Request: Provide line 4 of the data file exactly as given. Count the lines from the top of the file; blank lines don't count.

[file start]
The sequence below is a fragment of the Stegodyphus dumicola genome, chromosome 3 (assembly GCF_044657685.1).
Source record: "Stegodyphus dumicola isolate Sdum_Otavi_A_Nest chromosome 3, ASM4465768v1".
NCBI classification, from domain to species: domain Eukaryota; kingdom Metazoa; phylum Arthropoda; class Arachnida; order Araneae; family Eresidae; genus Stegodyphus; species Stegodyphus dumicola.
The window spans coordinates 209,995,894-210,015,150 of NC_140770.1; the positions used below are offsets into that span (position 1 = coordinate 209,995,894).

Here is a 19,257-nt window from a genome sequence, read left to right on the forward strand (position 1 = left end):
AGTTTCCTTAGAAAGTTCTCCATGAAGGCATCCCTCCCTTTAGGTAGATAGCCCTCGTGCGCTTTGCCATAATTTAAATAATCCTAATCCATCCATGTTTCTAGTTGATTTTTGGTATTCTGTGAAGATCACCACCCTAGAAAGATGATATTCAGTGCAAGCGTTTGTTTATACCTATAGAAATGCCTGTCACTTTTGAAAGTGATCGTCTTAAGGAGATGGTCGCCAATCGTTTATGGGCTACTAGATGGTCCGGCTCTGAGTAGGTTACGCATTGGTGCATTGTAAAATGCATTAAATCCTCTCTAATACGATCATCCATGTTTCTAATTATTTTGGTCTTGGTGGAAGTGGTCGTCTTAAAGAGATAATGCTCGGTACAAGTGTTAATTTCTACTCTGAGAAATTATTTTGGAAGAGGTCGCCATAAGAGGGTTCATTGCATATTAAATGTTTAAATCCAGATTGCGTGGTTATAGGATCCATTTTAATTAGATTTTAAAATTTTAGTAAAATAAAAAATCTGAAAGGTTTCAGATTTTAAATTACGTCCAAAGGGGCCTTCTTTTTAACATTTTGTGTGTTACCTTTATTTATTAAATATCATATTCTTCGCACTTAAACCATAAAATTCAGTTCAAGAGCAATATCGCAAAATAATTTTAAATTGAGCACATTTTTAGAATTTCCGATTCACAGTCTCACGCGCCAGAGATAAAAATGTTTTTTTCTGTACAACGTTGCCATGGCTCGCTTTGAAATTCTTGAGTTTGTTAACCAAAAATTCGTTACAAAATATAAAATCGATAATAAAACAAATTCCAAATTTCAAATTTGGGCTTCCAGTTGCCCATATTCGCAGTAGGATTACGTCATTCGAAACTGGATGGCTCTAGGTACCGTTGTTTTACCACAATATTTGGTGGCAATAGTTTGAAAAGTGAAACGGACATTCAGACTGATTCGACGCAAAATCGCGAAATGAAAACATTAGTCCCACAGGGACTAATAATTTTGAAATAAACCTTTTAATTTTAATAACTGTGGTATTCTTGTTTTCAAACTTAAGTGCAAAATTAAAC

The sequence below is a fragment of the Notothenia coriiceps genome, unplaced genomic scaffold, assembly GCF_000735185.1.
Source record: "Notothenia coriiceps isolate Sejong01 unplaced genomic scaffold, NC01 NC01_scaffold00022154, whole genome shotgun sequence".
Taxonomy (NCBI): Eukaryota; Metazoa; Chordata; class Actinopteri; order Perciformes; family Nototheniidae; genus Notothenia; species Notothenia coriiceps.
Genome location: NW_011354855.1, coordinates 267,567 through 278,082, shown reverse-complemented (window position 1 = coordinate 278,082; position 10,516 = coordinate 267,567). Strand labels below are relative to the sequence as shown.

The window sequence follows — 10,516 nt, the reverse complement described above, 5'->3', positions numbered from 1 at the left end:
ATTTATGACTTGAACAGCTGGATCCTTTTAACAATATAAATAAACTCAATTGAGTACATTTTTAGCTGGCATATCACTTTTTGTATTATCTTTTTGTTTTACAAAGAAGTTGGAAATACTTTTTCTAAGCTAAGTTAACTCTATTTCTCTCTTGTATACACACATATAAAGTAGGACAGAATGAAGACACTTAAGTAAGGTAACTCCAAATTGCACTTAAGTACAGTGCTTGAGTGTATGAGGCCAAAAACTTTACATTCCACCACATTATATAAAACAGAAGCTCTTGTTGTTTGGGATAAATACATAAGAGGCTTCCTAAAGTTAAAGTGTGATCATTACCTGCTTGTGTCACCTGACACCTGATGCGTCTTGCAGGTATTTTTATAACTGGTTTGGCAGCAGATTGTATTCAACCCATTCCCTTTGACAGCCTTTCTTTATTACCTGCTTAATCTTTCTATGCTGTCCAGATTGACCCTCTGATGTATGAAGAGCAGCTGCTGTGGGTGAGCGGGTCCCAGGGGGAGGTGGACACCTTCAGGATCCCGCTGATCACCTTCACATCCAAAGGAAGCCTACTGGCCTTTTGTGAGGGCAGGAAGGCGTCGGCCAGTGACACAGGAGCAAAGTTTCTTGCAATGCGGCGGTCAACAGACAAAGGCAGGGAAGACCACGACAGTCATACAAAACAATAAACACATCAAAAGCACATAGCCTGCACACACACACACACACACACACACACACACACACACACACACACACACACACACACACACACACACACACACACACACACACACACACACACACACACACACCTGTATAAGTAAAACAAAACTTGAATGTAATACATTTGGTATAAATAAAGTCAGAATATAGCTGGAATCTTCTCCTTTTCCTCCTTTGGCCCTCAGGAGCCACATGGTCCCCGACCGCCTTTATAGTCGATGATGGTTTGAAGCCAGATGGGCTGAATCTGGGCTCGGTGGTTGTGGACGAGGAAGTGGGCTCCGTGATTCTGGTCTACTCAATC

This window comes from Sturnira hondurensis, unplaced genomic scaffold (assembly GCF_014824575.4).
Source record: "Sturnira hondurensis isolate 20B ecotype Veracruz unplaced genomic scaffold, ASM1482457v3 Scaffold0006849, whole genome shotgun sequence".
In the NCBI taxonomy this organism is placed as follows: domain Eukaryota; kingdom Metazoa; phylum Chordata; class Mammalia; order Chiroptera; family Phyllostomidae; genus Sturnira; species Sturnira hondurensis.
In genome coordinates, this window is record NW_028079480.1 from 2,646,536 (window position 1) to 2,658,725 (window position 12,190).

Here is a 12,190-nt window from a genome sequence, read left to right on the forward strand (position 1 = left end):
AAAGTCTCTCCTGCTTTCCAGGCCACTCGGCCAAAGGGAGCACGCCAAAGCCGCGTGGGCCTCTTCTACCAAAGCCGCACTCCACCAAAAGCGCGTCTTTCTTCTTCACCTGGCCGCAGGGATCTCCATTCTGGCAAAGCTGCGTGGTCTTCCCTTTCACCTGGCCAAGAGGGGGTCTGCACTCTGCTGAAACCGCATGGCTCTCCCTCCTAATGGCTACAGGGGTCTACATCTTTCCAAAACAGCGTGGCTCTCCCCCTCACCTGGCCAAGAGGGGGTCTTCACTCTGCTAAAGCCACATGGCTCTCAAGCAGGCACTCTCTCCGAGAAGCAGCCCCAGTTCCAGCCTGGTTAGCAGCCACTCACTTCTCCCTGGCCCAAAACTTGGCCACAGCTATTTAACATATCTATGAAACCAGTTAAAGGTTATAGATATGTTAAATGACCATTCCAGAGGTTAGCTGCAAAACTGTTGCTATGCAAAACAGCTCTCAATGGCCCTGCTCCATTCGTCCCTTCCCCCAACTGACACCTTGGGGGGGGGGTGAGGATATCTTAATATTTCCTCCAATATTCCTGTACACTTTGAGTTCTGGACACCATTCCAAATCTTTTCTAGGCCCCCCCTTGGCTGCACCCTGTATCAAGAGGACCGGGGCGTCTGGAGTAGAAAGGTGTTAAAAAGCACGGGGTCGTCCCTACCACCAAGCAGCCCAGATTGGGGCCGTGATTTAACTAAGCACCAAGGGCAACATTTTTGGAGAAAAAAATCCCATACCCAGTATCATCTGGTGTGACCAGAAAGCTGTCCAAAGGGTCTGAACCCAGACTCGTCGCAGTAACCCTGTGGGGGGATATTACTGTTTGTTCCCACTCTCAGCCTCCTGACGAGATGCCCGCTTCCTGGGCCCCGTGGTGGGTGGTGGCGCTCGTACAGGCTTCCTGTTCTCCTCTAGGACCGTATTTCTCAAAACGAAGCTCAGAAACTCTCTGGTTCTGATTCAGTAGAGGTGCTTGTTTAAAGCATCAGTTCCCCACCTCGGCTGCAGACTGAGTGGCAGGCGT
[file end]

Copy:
The window spans coordinates 209,995,894-210,015,150 of NC_140770.1; the positions used below are offsets into that span (position 1 = coordinate 209,995,894).